At the intersection of Lenox and Peachtree roads, the city pulses. A steady flow of traffic whirs by as executives make business deals over working lunches and shoppers browse the upscale boutiques at Phipps Plaza and Lenox Square.
Inside the Terry Executive Education Center, the atmosphere is no less electric. It’s the first full day of orientation for the incoming Executive MBA cohort, and several dozen students pour in to meet their classmates, hear from their instructors and get a feel for what the next 18 months will be like.
Following an introductory session, management professor Jessica Rodell sorts the students into small teams for an icebreaker thought experiment: together, each group must design an imaginary dream house with a $10 million budget and a 25-minute time limit.
Home to Terry’s Executive MBA, Professional MBA and Executive Education, it’s no coincidence that the TEEC sits at the center of Atlanta’s Buckhead district, amid the high-rises and power-lunchers, a few miles from Fortune 500 companies such as Coca-Cola, Delta Air Lines, UPS and The Home Depot. The programs cater to working professionals from those firms, as well as entrepreneurs from the city’s thriving startup ecosystem.
For these professionals, the TEEC can serve as an oasis in a competitive world, a space to learn but also to commune and connect with leaders from various industries — all different, but all eager to expand their horizons.
As the MBA students discuss their ideal homes, they learn about one another. One team earnestly debates the merits of solar power. Another group laughs as they put an extravagant finishing touch on their outdoor living area. “The hot tub overflows into an infinity pool,” exclaims one student. “Energy,” her classmate agrees. “Positive energy.”
Terry’s Atlanta headquarters is built to facilitate such connections, offering the cachet and collegiate spirit of the UGA brand with a big-business, big-city twist.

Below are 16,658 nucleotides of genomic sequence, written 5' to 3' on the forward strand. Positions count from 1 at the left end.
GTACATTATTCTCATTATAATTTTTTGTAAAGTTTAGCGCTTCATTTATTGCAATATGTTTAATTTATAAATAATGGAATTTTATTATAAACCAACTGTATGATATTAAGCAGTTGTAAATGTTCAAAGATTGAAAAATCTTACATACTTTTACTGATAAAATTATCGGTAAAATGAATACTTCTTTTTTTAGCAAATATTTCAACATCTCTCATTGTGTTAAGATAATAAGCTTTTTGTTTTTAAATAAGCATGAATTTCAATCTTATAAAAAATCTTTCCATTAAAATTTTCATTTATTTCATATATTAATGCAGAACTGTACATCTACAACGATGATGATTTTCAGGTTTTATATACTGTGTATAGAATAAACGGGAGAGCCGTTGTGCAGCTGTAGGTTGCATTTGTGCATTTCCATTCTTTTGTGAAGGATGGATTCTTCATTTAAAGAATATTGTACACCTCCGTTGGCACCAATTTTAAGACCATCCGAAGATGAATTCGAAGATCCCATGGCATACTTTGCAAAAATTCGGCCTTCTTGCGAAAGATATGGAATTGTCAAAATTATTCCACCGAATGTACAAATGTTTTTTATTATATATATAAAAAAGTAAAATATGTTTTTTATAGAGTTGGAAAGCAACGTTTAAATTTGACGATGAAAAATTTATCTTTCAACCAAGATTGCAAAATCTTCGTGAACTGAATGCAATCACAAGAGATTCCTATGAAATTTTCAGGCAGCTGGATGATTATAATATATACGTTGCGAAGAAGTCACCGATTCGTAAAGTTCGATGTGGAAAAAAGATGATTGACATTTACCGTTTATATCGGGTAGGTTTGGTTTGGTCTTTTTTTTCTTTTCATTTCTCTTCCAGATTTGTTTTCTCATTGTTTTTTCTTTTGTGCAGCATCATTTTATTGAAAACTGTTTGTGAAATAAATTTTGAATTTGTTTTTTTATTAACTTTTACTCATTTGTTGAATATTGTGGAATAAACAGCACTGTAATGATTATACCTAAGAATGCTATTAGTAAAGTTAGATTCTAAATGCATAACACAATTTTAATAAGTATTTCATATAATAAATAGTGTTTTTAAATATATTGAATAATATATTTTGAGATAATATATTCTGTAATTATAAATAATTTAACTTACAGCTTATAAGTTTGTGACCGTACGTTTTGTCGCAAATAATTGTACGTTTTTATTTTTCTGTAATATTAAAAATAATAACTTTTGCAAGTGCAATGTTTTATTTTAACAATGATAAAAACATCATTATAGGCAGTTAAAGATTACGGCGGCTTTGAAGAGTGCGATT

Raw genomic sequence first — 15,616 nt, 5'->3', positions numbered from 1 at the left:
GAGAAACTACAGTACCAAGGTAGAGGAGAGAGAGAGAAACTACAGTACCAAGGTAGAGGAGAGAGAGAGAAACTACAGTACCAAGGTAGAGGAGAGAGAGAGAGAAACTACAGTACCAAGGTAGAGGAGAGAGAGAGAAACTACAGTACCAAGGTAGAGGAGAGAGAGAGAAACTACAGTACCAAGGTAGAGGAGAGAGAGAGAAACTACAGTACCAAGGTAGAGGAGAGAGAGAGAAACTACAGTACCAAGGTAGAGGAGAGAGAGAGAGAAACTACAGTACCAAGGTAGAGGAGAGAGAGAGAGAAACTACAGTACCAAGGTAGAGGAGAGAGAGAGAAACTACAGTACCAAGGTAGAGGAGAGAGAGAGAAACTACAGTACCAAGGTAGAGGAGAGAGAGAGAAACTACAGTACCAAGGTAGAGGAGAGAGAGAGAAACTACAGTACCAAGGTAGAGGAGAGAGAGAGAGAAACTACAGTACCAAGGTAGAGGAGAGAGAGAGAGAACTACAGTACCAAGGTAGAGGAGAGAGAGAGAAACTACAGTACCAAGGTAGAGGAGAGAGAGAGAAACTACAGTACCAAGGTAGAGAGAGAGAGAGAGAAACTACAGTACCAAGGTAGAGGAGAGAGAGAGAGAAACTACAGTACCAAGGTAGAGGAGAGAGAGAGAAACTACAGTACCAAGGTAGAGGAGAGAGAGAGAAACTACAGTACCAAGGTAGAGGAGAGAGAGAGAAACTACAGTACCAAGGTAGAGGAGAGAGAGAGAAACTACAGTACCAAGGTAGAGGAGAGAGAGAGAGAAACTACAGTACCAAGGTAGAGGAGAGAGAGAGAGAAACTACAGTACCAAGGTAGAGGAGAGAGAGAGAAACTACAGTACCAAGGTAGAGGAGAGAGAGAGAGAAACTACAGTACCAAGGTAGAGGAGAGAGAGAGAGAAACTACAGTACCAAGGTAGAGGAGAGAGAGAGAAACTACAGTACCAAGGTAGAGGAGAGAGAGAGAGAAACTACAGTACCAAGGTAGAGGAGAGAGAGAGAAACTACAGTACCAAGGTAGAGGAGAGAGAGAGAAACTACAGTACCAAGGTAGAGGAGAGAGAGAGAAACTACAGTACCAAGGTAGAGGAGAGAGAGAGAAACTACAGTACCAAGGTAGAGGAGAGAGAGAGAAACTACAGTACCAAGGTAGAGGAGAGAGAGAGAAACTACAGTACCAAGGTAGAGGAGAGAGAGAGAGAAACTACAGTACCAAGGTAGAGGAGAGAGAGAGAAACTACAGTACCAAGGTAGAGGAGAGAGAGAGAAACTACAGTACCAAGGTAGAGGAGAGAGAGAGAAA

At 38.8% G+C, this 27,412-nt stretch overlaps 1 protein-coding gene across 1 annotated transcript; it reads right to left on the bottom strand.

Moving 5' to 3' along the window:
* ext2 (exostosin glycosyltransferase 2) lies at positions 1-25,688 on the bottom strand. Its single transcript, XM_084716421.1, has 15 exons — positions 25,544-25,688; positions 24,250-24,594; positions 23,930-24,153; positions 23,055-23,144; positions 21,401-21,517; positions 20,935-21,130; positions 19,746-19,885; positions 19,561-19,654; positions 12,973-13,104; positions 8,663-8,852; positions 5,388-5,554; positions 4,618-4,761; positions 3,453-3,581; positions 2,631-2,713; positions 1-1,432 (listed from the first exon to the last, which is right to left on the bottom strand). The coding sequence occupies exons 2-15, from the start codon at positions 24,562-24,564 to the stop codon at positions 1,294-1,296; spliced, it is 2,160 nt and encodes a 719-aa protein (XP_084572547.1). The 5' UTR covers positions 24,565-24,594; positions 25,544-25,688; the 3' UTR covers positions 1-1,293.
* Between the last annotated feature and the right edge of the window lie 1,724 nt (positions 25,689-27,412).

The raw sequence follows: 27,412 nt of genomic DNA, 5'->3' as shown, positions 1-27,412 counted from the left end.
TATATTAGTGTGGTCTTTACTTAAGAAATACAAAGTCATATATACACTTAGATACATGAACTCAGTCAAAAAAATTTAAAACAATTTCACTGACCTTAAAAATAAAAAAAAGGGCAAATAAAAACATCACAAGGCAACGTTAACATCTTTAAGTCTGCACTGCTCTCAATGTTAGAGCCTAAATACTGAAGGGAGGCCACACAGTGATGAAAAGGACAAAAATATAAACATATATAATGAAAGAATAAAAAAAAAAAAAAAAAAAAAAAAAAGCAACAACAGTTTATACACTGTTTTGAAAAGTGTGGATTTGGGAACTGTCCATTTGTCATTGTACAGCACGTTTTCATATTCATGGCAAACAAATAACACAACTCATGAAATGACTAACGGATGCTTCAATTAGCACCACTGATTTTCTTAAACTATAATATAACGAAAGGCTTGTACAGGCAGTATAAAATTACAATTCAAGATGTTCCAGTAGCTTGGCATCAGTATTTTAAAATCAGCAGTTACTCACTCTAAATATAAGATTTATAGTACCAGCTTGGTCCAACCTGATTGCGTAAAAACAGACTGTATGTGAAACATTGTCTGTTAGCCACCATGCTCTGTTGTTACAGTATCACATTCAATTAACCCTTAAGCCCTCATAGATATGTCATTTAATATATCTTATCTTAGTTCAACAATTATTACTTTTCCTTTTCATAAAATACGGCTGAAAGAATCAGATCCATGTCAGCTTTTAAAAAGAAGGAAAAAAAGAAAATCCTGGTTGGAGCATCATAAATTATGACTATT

On their way back into the classroom, a pair of executives pause to take stock of their situation. “I traded my briefcase for a backpack,” one man says to the other with a smile. “I guess I’m a real student.”
Earning an MBA in ATL
Boasting one of the country’s most productive economies, the world’s busiest airport and a metro population of more than 5 million, the city is recognized internationally as a business-friendly, culturally rich urban center.
The better question might be, why not Atlanta?
Though it’s only 70 miles down the road from the Business Learning Community, Terry’s Buckhead campus is equally essential to the college’s pursuit of excellence in teaching, research and service, says Susan Brown, director of the Professional and Executive MBA.
“The TEEC gives the state’s flagship university a presence in the business capital of the Southeast,” says Brown. “It gives us access to major companies, and it gives our faculty access to research data.”
While the immersive nature of a Full-Time MBA may be right for students ready to pause and pivot, part-time programs allow seasoned professionals to advance in their careers while continuing to work.
“Mid-career professionals from a variety of industries will benefit greatly from an executive or professional MBA,” says Caryn Beck-Dudley, president and CEO of AACSB International, a business-school accreditation nonprofit. “Generally, those with managerial experience are the strongest candidates. They are able to look at their current and past career experiences and relate them to the business concepts taught in their program.”
After deciding to pursue an MBA there is the matter of choosing which programs to apply to. “Professionals need to consider what type of program will help them reach their personal goals,” says Beck-Dudley. “Many programs have specific focus areas based on what job discipline learners are interested in developing.”
Brad Beckman, a senior vice president at Truist and second-year Executive MBA student, says he chose Terry for “the success and name recognition, the structure and course selection, the number of alumni located in the Atlanta area and the passion of the alumni base.”